The 2023 Ravens haven’t won a game yet, but at least they aren’t offseason losers. Far from it. As fears of roster upheaval faded this spring, the team emerged with its franchise quarterback signed long term, its receiving corps upgraded and its talented defense kept mostly intact.

“On paper, man,” cornerback Marlon Humphrey said Thursday, “we look very scary.”

And deep, too. With mandatory minicamp over, Ravens officials will head into the NFL’s summer break with only a handful of spots on the team’s 53-man roster up for grabs. Training camp, which starts in late July, could shake up the depth chart. So could preseason injuries and free-agent signings.

For now, though, general manager Eric DeCosta’s roster outlook has settled somewhat. Here’s how it could shake out by Week 1.

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Offense (24)

Quarterback (2): Lamar Jackson, Tyler Huntley

Under a new NFL rule, teams can designate an emergency quarterback on game days, allowing them to be activated if the team’s two primary quarterbacks are injured. Of course, for the Ravens to have, say, Josh Johnson as an option, they’d first have to have him on their 53-man roster; practice squad players can’t be designated. Neither can practice squad call-ups.

The Ravens will be mindful of the rule change. After all, according to coach John Harbaugh, executive vice president Ozzie Newsome was the one who first proposed it. But rarely does a team lose two quarterbacks in one game. If Jackson is healthy and Huntley’s throwing shoulder, hampered by tendinitis last year, is in good shape entering the season, a two-quarterback approach seems most likely. There are more pressing roster needs elsewhere.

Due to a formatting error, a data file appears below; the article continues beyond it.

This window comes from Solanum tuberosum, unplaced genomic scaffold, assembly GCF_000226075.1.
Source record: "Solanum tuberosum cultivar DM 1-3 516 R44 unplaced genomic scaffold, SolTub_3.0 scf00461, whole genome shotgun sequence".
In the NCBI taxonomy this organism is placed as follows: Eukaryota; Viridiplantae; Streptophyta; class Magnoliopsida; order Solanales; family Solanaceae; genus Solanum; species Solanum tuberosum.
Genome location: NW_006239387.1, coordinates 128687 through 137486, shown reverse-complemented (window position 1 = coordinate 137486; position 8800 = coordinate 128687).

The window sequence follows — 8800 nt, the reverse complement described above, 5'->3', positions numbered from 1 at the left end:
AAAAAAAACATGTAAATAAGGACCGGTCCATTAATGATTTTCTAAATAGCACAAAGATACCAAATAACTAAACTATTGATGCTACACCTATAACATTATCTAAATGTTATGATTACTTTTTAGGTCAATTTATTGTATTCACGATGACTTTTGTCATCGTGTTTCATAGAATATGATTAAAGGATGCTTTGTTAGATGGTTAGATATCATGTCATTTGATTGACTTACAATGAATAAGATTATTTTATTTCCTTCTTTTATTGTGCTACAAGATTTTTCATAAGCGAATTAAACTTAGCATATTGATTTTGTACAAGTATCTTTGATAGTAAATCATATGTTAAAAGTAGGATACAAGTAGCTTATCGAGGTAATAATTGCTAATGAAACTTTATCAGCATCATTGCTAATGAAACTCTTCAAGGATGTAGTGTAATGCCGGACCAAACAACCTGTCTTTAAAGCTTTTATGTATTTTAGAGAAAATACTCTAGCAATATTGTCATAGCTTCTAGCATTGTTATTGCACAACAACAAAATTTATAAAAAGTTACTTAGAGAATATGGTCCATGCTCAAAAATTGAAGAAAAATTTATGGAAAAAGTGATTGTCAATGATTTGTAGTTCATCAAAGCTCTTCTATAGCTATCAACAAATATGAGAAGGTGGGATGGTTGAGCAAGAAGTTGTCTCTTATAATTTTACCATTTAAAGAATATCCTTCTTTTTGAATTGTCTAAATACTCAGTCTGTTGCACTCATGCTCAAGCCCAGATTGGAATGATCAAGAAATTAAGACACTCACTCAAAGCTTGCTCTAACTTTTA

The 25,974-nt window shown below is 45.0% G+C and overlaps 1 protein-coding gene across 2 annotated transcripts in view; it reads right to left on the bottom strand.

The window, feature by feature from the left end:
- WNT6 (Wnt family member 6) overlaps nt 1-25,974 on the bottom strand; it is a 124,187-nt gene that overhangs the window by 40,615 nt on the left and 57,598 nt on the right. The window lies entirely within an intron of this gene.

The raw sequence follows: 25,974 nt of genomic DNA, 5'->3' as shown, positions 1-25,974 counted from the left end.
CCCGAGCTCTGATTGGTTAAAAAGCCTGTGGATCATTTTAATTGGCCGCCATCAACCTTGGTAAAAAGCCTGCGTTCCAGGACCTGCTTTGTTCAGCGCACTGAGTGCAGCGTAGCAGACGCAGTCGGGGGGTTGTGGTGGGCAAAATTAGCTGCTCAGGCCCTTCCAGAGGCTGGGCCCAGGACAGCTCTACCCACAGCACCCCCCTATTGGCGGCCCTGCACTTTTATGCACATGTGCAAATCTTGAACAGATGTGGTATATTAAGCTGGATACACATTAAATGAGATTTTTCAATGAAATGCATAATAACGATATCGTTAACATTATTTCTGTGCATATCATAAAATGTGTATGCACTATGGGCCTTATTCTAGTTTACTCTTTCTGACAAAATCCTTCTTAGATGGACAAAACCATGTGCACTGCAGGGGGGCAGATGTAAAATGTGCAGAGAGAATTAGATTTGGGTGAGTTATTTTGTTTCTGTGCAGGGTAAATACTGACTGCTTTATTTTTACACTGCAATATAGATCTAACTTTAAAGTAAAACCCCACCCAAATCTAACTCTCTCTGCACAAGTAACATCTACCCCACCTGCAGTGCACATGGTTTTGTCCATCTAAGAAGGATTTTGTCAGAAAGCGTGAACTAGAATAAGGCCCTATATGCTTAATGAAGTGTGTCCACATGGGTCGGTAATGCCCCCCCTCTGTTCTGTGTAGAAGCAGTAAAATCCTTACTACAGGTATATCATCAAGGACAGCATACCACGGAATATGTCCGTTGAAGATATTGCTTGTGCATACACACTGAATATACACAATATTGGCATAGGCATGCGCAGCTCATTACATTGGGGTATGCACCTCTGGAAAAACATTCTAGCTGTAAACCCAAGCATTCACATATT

Running back (3): J.K. Dobbins, Gus Edwards, Justice Hill

Dobbins’ apparent unhappiness with his contract situation has thrust his roster spot into some uncertainty. A detente seems inevitable, though. How many other teams would covet him? Dobbins has played in just 23 career games and has one year left on his contract. Beyond that, how many other offenses would offer a better showcase for his talents? Jackson makes every running back’s life easier, and the Ravens could have a top-five offensive line in 2023.

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Elsewhere, the group is in solid enough shape. Edwards was limited in minicamp, but he’s expected to be fully cleared by training camp. Hill, meanwhile, had a steady week as the Ravens’ temporary RB1. If the team needs another back, undrafted rookie Keaton Mitchell impressed throughout the offseason with his acceleration.

Wide receiver (6): Rashod Bateman, Odell Beckham Jr., Zay Flowers, Devin Duvernay, Nelson Agholor, Tylan Wallace

Minicamp didn’t inspire much faith in the top of the Ravens’ projected wide receiver rotation, but it at least revealed some depth near the bottom of it. Agholor was the team’s most consistent wide receiver over the past two weeks of practices, and Duvernay has been steady since returning from a broken foot. Wallace had a quiet minicamp on offense, but he’s proven his value on special teams. If Bateman and Beckham can stay healthy, and offensive coordinator Todd Monken can find ways to get Flowers touches, this group can be the Ravens’ best ever at the position.